Bureaucratic processes and unfair eligibility regulations exclude millions of people harmed by violent crime from attaining victim services in their time of need. While important benefits and protections for victims exist in many states, such as victim compensation, those benefits and protections are not readily available to all crime survivors. Policymakers must end discriminatory rules or practices that treat victims differently depending on status or demographics. Expanding eligibility to services and compensation for all victims is crucial to support healing and stop trauma cycles. This includes ending eligibility exclusions that blame victims for their own victimization and bar eligibility to witnesses to violence, family members of violence victims, people with prior records or on probation or parole, and victims of police violence. Eligibility determination requirements should also not require police reports when other types of reliable documentation are available.
ENSURE EQUAL ACCESS TO COMPENSATION AND SERVICES
While people from all walks of life are impacted by crime and violence, its impact is concentrated and unequal. Services are not universally available, and eligibility restrictions have been reported to result in disproportionate denials of compensation or services to victims of color. Victims of color also report experiencing significant difficulty actually attaining access to recovery services, whether an application was approved or not. Policymakers must track and publish data by race and other key demographics on denial or approval rates of compensation applications and victim access to services. In order to ensure equal access to help, disparities in application approvals or access to services must be immediately addressed. Policymakers should establish survivor advisory councils to review data and information collected, and these councils should be empowered to set policy.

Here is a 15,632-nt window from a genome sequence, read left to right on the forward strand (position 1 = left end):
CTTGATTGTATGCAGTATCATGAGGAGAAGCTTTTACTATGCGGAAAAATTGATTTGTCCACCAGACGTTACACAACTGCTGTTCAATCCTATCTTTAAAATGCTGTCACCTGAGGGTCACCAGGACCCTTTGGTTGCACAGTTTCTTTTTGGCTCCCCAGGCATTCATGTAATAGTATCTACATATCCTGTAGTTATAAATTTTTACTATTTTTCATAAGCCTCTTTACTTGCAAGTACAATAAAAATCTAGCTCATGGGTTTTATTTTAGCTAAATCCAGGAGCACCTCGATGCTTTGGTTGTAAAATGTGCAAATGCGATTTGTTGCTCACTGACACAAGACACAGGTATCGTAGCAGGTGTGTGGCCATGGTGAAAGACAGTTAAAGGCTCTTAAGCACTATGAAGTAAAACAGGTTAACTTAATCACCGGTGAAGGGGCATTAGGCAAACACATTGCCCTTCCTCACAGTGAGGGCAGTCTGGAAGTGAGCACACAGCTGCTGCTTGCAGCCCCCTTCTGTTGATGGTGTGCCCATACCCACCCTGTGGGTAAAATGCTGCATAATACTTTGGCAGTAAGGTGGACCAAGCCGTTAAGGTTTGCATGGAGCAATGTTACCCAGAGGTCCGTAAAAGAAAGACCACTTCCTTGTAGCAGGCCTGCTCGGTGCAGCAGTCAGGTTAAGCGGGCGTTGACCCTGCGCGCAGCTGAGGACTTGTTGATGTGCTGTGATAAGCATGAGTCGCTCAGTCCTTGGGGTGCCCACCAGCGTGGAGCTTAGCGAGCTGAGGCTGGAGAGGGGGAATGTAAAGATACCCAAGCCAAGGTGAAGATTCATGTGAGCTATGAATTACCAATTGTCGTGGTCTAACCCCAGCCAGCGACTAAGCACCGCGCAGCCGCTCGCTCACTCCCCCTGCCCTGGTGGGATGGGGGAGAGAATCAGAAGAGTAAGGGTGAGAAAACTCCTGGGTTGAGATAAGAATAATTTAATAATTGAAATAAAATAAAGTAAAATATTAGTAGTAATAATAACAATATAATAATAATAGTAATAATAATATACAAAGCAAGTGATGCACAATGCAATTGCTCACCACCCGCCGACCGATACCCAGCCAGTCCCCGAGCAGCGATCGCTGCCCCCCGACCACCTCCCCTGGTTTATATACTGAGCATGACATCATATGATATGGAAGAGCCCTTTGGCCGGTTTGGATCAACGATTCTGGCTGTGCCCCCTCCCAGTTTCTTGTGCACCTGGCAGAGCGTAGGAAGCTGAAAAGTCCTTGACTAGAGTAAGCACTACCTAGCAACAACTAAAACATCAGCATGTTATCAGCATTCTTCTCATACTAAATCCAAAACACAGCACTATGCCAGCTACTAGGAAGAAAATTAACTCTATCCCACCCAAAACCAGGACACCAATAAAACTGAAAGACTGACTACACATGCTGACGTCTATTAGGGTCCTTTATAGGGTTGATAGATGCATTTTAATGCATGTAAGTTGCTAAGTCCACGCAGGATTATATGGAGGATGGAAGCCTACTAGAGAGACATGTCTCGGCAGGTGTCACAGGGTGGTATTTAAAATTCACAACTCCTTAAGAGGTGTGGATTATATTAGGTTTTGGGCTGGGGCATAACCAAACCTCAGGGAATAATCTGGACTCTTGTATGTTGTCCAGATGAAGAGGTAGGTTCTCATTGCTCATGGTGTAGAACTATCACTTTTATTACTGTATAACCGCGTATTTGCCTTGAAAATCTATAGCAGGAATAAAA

MORE URGENT HELP, LESS RED TAPE
REACH MORE SURVIVORS IN CRISIS—AND FASTER
The majority of crime survivors have never heard of victims compensation or other programs designed to help survivors. Policymakers must expand outreach programs and ensure those programs are available in multiple languages, through multiple platforms, and are delivered in all the places frequented by underserved survivors. Everyone who works with victims of crime on a daily basis, including law enforcement, service providers, and health professionals must be trained to understand how to access the help and protections that support victims. Once aware of available benefits, many survivors still report being unable to access them because the response time for urgent needs is too slow. Bureaucratic processes and protocols deny people help when they need it. Emergency financial support must be available as broadly as possible and must be processed quickly so people can get timely help, and nonemergency applications for help must be resolved within a reasonable amount of time.
COVER ACTUAL COSTS OF RECOVERY AND EXTEND DEADLINES FOR HELP